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Thursday, March 12, 2015

Robert Reich: The 3 biggest myths plaguing the U.S. economy (applicable to India also)

Robert Reich: The 3 biggest myths plaguing the U.S. economy (applicable to India also)

1. The "job creators" are CEOs, corporations, and the rich, whose taxes must be low in order to induce them to create more jobs. Rubbish. The real job creators are the vast middle class and the poor, whose spending induces businesses to create jobs. Which is why raising the minimum wage, extending overtime protection, enlarging the Earned Income Tax Credit, and reducing middle-class taxes are all necessary.
2. The critical choice is between the "free market" or "government." Baloney. The free market doesn't exist in nature. It's created and enforced by government. And all the ongoing decisions about how it's organized – what gets patent protection and for how long (the human genome?), who can declare bankruptcy (corporations? homeowners? student debtors?), what contracts are fraudulent (insider trading?) or coercive (predatory loans? mandatory arbitration?), and how much market power is excessive (Comcast and Time Warner?) – depend on government.
3. We should worry most about the size of government. Wrong. We should worry about who government is for. When big money from giant corporations and Wall Street inundate our politics, all decisions relating to #1 and #2 above become rigged against average working Americans.
Robert Reich, one of the nation's leading experts on work and the economy, is Chancellor's Professor of Public Policy at the Goldman School of Public Policy at the University of California at Berkeley. He has served in three national administrations, most recently as secretary of labor under President Bill Clinton. Time Magazine has named him one of the ten most effective cabinet secretaries of the last century. He has written 13 books, including his latest best-seller, "Aftershock: The Next Economy and America's Future;" "The Work of Nations," which has been translated into 22 languages; and his newest, an e-book, "Beyond Outrage." His syndicated columns, television appearances, and public radio commentaries reach millions of people each week. He is also a founding editor of the American Prospect magazine, and Chairman of the citizen's group Common Cause. His new movie "Inequality for All" is in Theaters. His widely-read blog can be found at www.robertreich.org.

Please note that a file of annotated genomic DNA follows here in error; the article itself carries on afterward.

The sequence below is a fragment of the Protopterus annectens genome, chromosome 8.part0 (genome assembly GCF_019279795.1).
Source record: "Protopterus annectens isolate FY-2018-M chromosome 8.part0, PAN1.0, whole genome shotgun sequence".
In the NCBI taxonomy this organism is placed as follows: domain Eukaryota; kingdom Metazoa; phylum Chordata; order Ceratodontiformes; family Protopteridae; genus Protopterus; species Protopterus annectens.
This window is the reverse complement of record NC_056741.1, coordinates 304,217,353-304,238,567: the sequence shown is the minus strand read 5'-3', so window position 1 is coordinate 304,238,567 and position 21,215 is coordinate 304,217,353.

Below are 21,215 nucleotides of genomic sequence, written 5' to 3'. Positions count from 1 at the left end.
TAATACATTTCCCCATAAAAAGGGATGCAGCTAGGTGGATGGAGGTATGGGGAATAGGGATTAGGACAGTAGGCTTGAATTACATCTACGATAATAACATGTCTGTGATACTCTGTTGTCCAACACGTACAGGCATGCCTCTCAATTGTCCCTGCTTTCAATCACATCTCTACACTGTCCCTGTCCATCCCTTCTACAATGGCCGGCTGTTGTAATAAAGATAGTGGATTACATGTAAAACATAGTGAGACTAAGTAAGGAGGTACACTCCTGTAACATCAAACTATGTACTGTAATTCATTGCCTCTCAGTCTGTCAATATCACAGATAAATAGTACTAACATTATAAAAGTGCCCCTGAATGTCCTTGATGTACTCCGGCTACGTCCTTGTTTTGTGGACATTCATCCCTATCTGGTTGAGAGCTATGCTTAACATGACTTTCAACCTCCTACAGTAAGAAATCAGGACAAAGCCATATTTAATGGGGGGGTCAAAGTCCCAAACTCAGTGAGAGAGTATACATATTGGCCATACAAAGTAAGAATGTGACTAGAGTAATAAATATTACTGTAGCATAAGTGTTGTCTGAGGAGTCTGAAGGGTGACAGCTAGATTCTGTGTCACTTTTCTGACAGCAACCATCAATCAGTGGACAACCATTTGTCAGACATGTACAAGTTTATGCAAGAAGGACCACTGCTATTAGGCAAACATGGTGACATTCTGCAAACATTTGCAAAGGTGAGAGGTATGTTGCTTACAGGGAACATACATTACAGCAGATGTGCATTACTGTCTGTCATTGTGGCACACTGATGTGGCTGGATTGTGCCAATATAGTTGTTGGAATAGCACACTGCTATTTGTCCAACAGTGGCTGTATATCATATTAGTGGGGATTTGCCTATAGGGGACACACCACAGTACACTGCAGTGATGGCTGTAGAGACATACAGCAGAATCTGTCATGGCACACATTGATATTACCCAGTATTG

US Economic Policies a Perfect recipe to kill the  Main Street  of any Country (Data & Charts) at 98,858 views this Blog was shut down by Sillicon India to please Modi Supporters 

India has blindly adopted the Zionist/Jewish Economic Policies, without taking into account  America; a one time Super Power is barely crawling and can't even walk under the load of these Anti-common people and Pro 1% Rich policies. The top 1% owns 43% of the US assets, 9% owns 40%, 10% owns 10% and bottom 80% owns princely 7% US assets. Today  America  has 50 mil people on Food Stamps, 20 mil unemployed, 30 mil under-employed, 16 mil children facing hunger, 2.5 mil homeless youth and 70 mil with no health insurance. Above all $17 Trillion external debts, $4 Trillion state government debt and $175 Trillion in unfunded liabilities. Today if you sell every American's assets the total that can be realized is $78 trillion!

READ THE FULL STORY

SHAHEED BHAGAT SINGH "There can be no equality, not even in politics and before the law, so long as there is glaring inequality in economic power."

Economist Joseph Stiglitz of Columbia University NY: We've been brainwashed BY RICH TO IGNORE INEQUALITY. It's no accident that Americans widely underestimate inequality. The rich prefer it that way. How, in a democracy supposedly based on one person one vote, could the 1 percent could have been so victorious in shaping policies in its interests? It is part of a process of disempowerment, disillusionment, and disenfranchisement that produces low voter turnout, a system in which electoral success requires heavy investments, and in which those with money have made political investments that have reaped large rewards — often greater than the returns they have reaped on their other investments.

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